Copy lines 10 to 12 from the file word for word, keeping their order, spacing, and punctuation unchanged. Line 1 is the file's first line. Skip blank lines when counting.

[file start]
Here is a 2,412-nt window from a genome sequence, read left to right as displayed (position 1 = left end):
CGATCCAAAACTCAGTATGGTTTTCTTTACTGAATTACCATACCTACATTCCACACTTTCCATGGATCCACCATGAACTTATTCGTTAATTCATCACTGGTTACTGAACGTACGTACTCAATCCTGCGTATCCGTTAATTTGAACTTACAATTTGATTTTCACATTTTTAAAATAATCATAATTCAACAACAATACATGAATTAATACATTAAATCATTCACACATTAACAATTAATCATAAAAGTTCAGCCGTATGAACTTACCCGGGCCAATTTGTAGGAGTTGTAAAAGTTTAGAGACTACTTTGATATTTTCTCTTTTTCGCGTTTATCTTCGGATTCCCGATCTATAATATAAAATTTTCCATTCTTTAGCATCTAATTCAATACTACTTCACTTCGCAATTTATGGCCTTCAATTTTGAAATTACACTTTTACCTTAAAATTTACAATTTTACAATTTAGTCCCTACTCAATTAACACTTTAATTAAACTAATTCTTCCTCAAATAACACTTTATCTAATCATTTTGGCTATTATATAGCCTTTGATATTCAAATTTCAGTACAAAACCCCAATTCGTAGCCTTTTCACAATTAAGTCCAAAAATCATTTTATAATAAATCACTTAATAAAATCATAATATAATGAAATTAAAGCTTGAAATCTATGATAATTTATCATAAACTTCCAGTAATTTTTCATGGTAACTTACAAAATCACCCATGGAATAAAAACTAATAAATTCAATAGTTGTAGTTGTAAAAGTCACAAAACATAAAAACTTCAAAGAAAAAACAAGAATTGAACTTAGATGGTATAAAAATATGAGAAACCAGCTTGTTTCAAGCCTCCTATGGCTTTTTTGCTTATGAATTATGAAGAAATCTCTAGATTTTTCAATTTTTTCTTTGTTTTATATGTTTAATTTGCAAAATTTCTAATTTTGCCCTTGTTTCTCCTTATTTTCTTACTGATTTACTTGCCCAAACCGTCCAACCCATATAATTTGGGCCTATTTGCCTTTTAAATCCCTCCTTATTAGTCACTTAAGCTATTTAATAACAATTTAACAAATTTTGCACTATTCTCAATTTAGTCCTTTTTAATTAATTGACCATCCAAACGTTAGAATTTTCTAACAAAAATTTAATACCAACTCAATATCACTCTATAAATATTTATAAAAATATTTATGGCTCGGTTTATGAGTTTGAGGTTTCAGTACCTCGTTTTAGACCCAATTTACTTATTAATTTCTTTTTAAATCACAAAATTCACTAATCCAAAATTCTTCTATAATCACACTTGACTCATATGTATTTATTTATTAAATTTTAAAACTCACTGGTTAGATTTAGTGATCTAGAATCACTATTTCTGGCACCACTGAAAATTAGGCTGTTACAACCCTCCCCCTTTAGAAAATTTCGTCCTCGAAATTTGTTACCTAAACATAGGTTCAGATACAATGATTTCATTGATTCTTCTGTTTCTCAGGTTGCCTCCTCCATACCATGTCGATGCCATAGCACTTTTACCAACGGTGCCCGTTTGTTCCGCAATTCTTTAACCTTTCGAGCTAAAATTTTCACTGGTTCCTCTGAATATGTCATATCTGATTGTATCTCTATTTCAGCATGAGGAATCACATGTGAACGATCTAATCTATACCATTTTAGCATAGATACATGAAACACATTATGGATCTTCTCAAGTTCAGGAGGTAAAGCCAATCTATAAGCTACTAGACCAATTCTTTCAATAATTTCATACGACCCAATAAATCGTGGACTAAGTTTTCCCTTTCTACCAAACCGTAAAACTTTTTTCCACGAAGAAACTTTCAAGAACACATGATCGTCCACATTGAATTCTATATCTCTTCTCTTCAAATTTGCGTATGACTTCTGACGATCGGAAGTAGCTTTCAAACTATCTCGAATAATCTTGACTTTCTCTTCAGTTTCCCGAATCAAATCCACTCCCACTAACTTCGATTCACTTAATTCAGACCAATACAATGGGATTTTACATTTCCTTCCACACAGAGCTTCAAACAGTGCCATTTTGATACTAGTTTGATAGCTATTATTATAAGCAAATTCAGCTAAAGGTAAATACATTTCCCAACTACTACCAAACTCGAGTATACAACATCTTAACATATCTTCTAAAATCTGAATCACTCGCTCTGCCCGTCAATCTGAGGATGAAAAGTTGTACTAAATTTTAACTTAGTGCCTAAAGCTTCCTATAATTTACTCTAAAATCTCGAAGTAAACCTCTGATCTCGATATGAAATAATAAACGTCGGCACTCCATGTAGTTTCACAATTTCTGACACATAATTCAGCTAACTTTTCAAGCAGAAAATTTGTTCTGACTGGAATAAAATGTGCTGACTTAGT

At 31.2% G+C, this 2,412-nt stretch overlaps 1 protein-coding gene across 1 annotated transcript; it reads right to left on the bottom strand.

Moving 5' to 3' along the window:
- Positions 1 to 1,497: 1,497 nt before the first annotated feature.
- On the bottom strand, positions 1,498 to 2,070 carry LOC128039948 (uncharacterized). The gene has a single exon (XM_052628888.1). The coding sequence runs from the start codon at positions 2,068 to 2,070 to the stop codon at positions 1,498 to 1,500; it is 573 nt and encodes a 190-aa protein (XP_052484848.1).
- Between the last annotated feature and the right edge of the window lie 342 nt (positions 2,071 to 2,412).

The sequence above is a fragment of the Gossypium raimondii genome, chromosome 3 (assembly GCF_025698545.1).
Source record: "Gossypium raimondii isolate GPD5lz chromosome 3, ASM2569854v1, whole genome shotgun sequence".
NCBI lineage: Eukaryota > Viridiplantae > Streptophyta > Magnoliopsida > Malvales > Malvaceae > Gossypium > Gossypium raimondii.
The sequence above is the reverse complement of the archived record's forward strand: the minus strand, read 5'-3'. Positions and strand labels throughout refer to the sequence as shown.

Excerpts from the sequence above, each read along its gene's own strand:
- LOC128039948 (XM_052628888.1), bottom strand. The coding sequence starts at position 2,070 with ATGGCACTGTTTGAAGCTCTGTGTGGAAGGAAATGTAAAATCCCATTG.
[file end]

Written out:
NCBI lineage: Eukaryota > Viridiplantae > Streptophyta > Magnoliopsida > Malvales > Malvaceae > Gossypium > Gossypium raimondii.
The sequence above is the reverse complement of the archived record's forward strand: the minus strand, read 5'-3'. Positions and strand labels throughout refer to the sequence as shown.

Excerpts from the sequence above, each read along its gene's own strand: